Here the holders 3 and 4 are equipped with tubular fittings 11 and 12, which go through the holders 3 and 4 and may also extend somewhat to the opposite sides thereof. A further corresponding tubular fitting 13 is disposed aligned with the two others, in or on the central holder 10. Advantageously the tubular fitting 13 goes diametrally through the central holder 10, and extends somewhat to both sides. The fitting 13 is moreover preferably made longer than the two other fittings, because it, contrary to them, has to take two electrode ends. All the fittings may be welded immovably to their holders for example.
One end portion of one electrode 9 extends through and in flat abutment against the inside of the fitting 11, one end portion of the other electrode 9 extends through and in flat abutment against the inside of the fitting 12, and both of said electrodes are bent radially outward at their outer ends, so that the bent ends abut the outer sides of the holders 3 and 4. In this region the tubular fitting 11 is provided with a recess 14 and incisions 16, and fitting 12 is provided with a recess 15 and incisions 17 respectively, each pair of incisions being diametrally arranged in relation to the corresponding recess, and tongues 18, 19 being formed from each pair of incisions. These tongues are bent radially inwardly, thereby to form abutments for the clamp-pieces 20 or 21, which, after the introduction of the electrodes into the tubular fittings 11 and 12, are introduced from the outer side. In the case of cylindrical-tube fittings 11 and 12, the clamp-pieces 21 and 20 are preferably also cylindrical and of diameters suitably smaller than the diameters of the fittings. In this way there is obtained advantageous tight clamping of the electrodes over a long section, through which there is obtained electric conductivity which remains uniform. By the aid of the channellike cross section of the electrodes, it is easy to introduce the clamp pieces into the tubular fittings. After the introduction of the clamp-pieces they may be secured against loosening, preferably by providing the tubular fittings with tongues 22, 23 formed from pairs of incisions, which are subsequently bent radially inward.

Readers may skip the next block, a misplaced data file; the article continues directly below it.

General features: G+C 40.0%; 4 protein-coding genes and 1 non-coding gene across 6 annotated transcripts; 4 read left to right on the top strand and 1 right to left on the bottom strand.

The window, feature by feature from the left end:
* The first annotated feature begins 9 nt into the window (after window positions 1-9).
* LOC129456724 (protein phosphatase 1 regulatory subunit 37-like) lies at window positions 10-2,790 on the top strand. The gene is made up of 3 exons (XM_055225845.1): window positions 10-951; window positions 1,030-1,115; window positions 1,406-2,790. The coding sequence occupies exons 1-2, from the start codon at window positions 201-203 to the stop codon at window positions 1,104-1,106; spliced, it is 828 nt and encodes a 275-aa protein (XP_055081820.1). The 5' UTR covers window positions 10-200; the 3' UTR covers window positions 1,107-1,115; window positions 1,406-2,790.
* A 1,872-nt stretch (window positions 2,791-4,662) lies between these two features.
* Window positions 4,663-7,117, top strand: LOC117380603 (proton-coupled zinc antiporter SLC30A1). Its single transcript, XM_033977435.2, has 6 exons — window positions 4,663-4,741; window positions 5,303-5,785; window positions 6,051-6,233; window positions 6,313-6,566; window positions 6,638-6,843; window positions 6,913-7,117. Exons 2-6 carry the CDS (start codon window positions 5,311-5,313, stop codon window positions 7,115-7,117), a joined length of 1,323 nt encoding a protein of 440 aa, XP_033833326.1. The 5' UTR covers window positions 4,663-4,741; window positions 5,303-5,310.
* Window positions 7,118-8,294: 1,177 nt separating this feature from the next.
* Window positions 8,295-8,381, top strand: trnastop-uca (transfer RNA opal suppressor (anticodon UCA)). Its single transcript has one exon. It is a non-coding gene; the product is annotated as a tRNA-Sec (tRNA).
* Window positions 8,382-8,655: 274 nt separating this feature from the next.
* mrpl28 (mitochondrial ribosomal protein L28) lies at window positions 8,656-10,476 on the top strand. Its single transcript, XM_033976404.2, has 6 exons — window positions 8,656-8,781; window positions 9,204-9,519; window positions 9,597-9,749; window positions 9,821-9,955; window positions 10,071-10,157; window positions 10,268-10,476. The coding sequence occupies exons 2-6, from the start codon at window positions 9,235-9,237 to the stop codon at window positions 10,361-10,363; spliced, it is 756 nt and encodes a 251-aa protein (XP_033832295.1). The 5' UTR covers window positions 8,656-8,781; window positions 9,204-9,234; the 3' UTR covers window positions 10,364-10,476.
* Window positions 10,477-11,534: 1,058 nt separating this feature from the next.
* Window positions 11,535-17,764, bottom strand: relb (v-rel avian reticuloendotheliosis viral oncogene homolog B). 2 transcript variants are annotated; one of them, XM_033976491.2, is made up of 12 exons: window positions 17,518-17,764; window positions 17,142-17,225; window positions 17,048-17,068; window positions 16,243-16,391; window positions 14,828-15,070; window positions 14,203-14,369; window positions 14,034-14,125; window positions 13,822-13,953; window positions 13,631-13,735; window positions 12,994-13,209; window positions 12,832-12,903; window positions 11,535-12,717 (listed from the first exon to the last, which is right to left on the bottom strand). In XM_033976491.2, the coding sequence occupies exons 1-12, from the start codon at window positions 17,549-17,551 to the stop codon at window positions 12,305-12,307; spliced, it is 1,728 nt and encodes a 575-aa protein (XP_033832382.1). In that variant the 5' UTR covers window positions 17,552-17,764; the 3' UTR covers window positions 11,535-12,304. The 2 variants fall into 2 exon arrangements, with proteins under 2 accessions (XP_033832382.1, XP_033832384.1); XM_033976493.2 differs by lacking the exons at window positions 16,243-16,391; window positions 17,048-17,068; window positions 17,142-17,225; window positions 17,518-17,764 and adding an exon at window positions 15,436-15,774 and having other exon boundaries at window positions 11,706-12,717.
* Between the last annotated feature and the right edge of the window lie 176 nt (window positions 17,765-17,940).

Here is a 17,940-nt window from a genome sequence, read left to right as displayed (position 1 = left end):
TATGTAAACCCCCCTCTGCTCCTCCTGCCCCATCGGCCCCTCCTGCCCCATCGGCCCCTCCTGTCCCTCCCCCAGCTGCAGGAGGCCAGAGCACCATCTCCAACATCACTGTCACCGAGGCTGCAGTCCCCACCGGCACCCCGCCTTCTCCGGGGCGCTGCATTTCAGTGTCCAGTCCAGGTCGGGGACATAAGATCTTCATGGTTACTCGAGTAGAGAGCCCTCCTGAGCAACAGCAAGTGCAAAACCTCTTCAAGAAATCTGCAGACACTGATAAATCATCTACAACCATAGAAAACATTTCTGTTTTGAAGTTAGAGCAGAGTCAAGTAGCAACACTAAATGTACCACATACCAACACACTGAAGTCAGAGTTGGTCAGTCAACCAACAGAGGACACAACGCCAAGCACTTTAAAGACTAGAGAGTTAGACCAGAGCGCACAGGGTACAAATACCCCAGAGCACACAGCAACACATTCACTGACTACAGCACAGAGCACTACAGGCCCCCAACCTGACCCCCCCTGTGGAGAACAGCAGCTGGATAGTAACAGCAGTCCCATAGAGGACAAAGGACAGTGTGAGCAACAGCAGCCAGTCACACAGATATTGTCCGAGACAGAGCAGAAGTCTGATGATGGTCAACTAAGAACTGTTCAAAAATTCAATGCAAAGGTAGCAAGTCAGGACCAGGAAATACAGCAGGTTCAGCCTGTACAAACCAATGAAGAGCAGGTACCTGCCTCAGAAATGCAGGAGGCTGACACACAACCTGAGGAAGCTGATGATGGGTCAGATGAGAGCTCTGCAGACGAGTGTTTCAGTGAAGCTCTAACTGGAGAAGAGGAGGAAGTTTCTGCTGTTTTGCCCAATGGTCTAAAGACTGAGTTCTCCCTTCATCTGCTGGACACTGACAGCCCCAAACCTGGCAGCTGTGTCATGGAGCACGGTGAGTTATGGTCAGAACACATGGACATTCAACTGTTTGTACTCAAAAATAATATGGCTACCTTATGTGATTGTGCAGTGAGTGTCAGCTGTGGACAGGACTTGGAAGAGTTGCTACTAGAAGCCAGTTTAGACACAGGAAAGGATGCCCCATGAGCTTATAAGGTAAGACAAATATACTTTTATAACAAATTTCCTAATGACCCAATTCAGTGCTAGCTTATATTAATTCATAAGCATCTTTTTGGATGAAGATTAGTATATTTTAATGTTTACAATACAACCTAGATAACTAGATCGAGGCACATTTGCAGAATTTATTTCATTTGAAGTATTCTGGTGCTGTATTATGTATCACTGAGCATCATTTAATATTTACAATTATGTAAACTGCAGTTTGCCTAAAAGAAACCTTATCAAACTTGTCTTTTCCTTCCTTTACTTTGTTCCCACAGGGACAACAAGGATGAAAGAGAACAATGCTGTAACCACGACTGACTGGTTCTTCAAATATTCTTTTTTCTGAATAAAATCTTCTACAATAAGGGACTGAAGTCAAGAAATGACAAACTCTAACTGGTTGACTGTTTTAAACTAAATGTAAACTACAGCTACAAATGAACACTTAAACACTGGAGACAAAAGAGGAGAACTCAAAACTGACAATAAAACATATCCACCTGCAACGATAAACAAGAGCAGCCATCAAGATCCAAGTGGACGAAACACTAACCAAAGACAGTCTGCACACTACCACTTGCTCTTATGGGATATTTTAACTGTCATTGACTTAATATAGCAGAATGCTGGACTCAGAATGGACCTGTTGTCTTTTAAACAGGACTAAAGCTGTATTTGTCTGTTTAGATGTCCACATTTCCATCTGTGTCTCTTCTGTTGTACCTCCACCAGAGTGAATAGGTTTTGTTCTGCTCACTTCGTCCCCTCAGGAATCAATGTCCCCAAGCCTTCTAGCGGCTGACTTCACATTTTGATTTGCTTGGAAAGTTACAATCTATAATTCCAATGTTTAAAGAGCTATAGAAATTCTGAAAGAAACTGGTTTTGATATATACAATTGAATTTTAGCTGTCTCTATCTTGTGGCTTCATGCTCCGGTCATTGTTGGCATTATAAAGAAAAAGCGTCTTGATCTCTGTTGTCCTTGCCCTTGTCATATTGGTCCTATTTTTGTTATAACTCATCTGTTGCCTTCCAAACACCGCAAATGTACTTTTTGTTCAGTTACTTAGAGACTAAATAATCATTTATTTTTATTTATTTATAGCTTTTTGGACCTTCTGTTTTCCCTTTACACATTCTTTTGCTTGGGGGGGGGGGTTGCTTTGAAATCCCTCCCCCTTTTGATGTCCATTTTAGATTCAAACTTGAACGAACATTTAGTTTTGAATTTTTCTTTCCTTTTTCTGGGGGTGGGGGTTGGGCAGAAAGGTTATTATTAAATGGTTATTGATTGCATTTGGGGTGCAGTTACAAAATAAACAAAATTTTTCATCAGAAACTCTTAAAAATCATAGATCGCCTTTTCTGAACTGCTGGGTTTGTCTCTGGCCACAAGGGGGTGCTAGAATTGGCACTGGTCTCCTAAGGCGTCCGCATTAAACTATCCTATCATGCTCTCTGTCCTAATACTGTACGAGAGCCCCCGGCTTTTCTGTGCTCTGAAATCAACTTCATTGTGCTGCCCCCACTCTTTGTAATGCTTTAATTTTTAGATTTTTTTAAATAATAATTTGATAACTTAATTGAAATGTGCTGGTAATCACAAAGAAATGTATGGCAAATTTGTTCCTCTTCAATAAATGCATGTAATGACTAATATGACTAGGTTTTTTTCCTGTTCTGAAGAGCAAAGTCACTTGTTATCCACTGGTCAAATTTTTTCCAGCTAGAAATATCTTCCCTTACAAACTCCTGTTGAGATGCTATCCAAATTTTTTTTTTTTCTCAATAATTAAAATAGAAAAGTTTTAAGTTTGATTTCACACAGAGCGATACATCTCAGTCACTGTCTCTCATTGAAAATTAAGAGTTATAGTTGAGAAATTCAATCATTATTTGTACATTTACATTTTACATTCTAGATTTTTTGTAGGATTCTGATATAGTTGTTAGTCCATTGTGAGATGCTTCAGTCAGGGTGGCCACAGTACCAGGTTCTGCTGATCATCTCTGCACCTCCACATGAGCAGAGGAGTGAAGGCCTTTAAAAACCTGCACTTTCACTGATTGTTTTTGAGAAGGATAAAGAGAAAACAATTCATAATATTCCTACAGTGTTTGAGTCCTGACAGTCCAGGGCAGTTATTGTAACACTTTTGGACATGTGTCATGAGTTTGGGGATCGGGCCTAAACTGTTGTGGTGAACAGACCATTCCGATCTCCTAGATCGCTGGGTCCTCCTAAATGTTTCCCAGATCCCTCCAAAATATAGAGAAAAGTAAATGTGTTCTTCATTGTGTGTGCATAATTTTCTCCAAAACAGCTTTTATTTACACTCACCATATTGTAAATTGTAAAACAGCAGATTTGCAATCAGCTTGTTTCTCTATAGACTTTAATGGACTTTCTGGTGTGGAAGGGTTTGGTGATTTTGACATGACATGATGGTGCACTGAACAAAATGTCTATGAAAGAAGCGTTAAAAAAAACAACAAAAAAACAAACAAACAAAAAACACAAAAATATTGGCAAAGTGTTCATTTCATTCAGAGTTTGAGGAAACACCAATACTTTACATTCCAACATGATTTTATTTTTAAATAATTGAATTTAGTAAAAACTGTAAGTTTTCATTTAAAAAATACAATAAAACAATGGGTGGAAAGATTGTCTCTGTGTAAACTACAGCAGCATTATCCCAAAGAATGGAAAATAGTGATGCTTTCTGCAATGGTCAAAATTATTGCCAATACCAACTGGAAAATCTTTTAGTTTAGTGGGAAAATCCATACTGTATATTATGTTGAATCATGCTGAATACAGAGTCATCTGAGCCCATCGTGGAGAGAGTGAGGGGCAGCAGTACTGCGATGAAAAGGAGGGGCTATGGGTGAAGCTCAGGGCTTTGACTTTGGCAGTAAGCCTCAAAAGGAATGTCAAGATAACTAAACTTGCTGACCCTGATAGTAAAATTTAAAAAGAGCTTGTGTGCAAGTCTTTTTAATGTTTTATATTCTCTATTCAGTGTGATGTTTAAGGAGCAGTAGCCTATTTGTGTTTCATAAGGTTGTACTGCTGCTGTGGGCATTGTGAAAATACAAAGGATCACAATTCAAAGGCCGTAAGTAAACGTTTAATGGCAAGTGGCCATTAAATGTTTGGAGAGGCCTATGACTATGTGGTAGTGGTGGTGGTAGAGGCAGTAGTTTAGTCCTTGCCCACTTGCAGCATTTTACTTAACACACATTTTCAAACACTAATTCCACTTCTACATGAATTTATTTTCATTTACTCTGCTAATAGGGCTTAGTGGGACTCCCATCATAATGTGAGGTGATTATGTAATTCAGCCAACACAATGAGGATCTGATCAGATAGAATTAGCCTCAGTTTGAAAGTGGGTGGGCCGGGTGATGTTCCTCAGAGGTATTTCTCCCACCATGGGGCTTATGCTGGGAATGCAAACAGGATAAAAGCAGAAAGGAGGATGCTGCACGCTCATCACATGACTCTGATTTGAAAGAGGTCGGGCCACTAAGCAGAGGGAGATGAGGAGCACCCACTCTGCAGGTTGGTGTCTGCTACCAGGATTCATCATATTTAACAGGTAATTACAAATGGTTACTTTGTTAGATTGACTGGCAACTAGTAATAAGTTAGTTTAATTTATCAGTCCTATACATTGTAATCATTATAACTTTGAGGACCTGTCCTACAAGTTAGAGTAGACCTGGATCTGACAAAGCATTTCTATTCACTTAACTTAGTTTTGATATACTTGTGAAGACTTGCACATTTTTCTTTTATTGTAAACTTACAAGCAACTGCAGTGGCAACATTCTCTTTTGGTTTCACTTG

The tubular fitting 13 of the central holder 10 is similarly provided with a clamp-piece 24 and tongues 25, 26. The bent electrode ends go through a common opening 27 and extend radially outward. This opening is preferably surrounded by the central holder 10.
By the aid of the bent cross section form of the electrodes, their ends are to a great extent secured against accidental bending-back. Moreover, in this way there is obtained an elastic clamping or compression between the clamp-piece and tubular fitting concerned. In this way the electric conductivity is increased and guaranteed, along with advantageous retention of the form of electrode.